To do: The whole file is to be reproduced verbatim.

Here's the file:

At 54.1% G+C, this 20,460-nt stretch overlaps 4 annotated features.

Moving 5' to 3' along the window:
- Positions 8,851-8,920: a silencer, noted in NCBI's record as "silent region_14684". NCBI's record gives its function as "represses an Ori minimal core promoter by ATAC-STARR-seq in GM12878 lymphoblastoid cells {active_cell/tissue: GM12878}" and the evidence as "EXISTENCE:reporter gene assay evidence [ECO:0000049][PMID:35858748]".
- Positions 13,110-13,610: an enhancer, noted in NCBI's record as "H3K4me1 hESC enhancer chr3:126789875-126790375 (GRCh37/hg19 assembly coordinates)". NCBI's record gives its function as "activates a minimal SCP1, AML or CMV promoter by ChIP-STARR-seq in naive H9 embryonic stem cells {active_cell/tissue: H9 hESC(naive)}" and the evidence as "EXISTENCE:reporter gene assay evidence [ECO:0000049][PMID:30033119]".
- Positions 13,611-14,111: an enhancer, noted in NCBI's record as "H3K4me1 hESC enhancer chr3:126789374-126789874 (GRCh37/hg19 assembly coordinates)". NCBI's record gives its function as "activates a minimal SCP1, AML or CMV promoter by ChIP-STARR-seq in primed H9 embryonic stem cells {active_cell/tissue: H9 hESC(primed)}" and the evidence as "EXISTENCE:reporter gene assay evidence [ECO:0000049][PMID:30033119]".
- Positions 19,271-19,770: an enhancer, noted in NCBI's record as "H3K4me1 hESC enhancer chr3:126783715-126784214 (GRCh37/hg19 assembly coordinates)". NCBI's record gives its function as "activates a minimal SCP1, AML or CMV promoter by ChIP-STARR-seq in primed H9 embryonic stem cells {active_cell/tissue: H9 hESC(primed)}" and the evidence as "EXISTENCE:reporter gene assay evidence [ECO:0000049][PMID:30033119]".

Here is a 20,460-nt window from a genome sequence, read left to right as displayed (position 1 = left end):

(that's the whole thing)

At 54.1% G+C, this 20,460-nt stretch overlaps 4 annotated features.

Moving 5' to 3' along the window:
- Positions 8,851-8,920: a silencer, noted in NCBI's record as "silent region_14684". NCBI's record gives its function as "represses an Ori minimal core promoter by ATAC-STARR-seq in GM12878 lymphoblastoid cells {active_cell/tissue: GM12878}" and the evidence as "EXISTENCE:reporter gene assay evidence [ECO:0000049][PMID:35858748]".
- Positions 13,110-13,610: an enhancer, noted in NCBI's record as "H3K4me1 hESC enhancer chr3:126789875-126790375 (GRCh37/hg19 assembly coordinates)". NCBI's record gives its function as "activates a minimal SCP1, AML or CMV promoter by ChIP-STARR-seq in naive H9 embryonic stem cells {active_cell/tissue: H9 hESC(naive)}" and the evidence as "EXISTENCE:reporter gene assay evidence [ECO:0000049][PMID:30033119]".
- Positions 13,611-14,111: an enhancer, noted in NCBI's record as "H3K4me1 hESC enhancer chr3:126789374-126789874 (GRCh37/hg19 assembly coordinates)". NCBI's record gives its function as "activates a minimal SCP1, AML or CMV promoter by ChIP-STARR-seq in primed H9 embryonic stem cells {active_cell/tissue: H9 hESC(primed)}" and the evidence as "EXISTENCE:reporter gene assay evidence [ECO:0000049][PMID:30033119]".
- Positions 19,271-19,770: an enhancer, noted in NCBI's record as "H3K4me1 hESC enhancer chr3:126783715-126784214 (GRCh37/hg19 assembly coordinates)". NCBI's record gives its function as "activates a minimal SCP1, AML or CMV promoter by ChIP-STARR-seq in primed H9 embryonic stem cells {active_cell/tissue: H9 hESC(primed)}" and the evidence as "EXISTENCE:reporter gene assay evidence [ECO:0000049][PMID:30033119]".

Here is a 20,460-nt window from a genome sequence, read left to right as displayed (position 1 = left end):